How It Feels to Be Colored Me Questions and Answers
by Zora Neale Hurston

How It Feels to Be Colored Me book cover
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What is the historical context (time period) of "How It Feels to Be Colored Me"?

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I assume that you are asking about the period in which the personal essay "How It Feels to Be Colored Me" was written. The story was published in 1928, in the midst of both Modernism and the Harlem Renaissance.

However, in the essay, Hurston chronicles what Black life meant to her from her childhood in Florida in the 1900s to her womanhood in the 1920s.

Though Hurston loved black people, she often saw herself as apart from some of its concerns and agendas, a sensibility that is evident in this essay. She writes of how she would come out onto her front porch to watch white Northerners go by. For the rest of the town, the front porch may have been "a daring place," but for her "it was a gallery seat." Hurston contrasts the fear other black people had toward whites with her curiosity, even her willingness to greet and speak to them.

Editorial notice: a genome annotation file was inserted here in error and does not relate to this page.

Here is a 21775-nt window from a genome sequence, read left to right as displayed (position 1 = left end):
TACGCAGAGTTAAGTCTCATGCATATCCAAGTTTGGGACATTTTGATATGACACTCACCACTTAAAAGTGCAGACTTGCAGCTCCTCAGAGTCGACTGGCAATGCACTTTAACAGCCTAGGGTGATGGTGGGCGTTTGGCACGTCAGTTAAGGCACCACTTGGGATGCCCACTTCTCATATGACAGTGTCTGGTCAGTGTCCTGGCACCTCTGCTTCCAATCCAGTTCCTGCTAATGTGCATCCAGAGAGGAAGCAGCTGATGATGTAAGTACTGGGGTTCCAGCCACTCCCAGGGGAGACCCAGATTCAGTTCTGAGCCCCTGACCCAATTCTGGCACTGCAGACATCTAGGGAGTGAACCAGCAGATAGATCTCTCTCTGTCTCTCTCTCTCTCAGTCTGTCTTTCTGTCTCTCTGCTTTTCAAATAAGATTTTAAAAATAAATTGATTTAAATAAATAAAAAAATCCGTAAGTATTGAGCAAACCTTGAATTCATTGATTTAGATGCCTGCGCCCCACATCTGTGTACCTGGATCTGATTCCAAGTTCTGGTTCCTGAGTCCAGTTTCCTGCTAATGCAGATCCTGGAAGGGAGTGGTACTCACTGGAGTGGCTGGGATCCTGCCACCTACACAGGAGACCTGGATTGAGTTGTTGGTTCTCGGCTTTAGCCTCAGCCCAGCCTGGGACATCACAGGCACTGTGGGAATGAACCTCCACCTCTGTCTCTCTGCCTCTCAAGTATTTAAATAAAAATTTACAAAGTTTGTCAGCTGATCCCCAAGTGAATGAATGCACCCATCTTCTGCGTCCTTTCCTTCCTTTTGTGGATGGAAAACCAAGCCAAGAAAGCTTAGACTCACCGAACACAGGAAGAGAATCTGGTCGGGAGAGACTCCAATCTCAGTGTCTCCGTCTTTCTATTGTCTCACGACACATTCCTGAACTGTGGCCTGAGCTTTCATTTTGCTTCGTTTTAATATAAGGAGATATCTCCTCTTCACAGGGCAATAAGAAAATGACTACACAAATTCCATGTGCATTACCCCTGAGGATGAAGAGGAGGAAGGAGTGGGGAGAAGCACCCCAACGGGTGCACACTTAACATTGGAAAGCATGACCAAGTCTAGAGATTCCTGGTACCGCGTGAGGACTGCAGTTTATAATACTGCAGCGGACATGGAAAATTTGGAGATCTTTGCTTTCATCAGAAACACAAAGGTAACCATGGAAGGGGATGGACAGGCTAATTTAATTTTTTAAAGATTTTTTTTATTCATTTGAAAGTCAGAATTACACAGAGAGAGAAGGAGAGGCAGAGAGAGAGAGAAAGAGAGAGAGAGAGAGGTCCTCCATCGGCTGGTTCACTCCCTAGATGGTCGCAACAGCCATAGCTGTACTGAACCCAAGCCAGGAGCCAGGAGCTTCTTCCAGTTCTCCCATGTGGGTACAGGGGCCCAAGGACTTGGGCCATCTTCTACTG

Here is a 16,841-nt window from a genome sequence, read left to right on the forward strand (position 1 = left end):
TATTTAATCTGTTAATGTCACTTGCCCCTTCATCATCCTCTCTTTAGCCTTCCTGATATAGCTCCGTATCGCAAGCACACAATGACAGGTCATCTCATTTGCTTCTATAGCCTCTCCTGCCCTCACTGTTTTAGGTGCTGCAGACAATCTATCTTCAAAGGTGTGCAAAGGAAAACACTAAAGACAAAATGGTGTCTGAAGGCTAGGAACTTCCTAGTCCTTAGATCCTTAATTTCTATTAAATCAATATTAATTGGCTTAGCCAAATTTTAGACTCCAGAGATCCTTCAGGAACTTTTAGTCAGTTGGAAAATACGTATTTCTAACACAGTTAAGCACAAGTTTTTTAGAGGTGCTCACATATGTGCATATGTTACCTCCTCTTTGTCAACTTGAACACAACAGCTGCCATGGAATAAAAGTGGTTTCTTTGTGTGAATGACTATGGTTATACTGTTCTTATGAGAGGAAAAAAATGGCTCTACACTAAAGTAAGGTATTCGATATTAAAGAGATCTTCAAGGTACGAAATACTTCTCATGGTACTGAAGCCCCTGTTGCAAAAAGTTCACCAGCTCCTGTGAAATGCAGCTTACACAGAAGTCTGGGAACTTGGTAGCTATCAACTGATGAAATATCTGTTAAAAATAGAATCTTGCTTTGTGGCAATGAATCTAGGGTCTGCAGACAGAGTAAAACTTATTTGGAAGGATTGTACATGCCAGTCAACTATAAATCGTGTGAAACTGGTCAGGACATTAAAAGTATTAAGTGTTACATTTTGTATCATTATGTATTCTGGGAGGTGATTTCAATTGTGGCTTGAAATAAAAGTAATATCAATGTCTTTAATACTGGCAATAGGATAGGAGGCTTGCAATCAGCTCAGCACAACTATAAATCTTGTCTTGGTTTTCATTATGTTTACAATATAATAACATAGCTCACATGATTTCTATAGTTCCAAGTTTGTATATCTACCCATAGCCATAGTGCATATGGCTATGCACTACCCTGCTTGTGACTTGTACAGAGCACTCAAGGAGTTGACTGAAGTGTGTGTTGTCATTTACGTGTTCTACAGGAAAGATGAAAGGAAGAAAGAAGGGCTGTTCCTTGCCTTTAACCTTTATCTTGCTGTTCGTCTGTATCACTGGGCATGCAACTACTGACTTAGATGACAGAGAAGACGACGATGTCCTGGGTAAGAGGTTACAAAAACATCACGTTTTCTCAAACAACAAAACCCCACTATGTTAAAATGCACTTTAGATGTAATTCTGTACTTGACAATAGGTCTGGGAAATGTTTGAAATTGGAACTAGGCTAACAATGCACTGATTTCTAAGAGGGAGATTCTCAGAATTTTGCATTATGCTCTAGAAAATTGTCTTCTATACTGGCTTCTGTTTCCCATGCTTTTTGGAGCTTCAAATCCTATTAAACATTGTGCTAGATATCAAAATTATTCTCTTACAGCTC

She goes on to write that she "is not tragically colored" and does "not belong to the sobbing school of Negrohood." This places her in slight contrast, at least in tone, with other writers from the period, including W.E.B. DuBois who argued in The Souls of Black Folk that the condition of black people is like that of someone born covered in a "veil," an instrument that both obscures the identity of the person wearing it and allows them to see others in a distinct way.

Hurston also knows what a gift Blackness is, for it gives her an ability to appreciate black art forms in ways that she thinks eludes whites, such as when she notices the difference between her white companion's reaction to the music and her own: "He has only heard what I felt."

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